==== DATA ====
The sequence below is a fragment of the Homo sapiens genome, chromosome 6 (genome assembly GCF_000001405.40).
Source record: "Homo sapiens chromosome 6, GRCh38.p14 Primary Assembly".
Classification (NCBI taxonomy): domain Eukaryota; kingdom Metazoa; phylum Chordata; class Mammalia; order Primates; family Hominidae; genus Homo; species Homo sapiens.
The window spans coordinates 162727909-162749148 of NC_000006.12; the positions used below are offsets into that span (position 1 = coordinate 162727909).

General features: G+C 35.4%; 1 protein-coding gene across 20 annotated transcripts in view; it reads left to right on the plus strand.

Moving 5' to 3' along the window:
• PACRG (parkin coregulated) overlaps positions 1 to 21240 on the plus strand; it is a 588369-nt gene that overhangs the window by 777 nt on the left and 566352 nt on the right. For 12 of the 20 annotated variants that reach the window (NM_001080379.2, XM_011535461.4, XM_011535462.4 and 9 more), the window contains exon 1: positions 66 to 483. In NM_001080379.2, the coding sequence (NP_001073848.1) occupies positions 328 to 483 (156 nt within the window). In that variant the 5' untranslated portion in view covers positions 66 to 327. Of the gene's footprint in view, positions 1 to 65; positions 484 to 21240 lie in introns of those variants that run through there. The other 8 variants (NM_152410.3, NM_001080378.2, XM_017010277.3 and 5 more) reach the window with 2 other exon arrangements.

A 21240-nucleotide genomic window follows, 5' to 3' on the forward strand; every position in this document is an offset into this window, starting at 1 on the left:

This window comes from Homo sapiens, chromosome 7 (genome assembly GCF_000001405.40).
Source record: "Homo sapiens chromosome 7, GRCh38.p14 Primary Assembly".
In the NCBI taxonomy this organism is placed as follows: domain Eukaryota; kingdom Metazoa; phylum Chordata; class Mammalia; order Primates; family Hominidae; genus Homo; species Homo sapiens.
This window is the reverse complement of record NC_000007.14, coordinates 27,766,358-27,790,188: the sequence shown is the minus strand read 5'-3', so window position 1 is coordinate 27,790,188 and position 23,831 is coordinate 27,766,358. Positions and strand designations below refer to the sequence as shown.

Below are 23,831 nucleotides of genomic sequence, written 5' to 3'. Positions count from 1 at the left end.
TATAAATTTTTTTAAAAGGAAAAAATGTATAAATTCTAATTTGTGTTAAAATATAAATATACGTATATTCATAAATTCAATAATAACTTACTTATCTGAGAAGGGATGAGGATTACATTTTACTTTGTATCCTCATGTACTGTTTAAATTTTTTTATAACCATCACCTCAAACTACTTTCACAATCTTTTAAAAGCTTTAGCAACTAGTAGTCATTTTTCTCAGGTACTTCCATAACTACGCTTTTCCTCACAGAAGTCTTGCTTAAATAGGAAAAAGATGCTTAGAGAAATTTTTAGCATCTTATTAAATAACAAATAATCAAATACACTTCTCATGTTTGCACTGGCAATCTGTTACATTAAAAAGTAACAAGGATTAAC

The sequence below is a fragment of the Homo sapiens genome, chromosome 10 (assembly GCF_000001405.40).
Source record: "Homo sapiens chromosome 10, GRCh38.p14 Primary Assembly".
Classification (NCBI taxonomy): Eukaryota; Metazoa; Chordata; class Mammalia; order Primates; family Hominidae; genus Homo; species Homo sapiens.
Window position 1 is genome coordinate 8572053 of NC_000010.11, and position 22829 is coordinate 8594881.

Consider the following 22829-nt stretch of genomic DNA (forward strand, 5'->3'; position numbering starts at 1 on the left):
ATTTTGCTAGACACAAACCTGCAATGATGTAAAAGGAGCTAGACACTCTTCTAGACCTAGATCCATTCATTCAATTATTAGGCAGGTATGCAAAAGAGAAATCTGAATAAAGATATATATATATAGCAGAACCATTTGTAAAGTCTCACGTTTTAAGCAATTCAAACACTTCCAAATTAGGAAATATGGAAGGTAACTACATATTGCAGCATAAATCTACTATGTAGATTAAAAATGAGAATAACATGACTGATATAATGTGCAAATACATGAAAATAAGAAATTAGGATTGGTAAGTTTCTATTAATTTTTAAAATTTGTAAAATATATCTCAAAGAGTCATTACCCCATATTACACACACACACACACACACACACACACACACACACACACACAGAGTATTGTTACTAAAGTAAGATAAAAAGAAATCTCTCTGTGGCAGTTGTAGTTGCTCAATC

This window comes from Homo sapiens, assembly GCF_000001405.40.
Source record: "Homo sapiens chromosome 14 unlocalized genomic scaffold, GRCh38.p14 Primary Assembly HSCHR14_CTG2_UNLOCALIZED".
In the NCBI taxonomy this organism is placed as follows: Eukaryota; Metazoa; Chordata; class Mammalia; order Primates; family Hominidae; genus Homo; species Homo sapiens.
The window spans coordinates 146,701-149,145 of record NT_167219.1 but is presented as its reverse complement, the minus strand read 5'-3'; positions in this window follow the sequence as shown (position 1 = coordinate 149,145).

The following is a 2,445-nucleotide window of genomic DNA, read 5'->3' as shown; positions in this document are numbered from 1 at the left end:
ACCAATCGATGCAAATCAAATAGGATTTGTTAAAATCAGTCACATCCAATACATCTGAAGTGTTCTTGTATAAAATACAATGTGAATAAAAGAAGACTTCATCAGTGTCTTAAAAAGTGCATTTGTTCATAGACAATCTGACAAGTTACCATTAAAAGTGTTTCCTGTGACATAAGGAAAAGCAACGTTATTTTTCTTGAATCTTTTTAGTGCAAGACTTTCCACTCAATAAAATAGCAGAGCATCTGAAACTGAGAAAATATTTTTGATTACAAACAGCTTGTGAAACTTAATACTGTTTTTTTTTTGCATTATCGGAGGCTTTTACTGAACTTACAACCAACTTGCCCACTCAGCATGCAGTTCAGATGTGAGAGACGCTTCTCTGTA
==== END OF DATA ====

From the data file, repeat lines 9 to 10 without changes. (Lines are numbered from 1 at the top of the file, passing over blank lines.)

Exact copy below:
This window comes from Homo sapiens, chromosome 7 (genome assembly GCF_000001405.40).
Source record: "Homo sapiens chromosome 7, GRCh38.p14 Primary Assembly".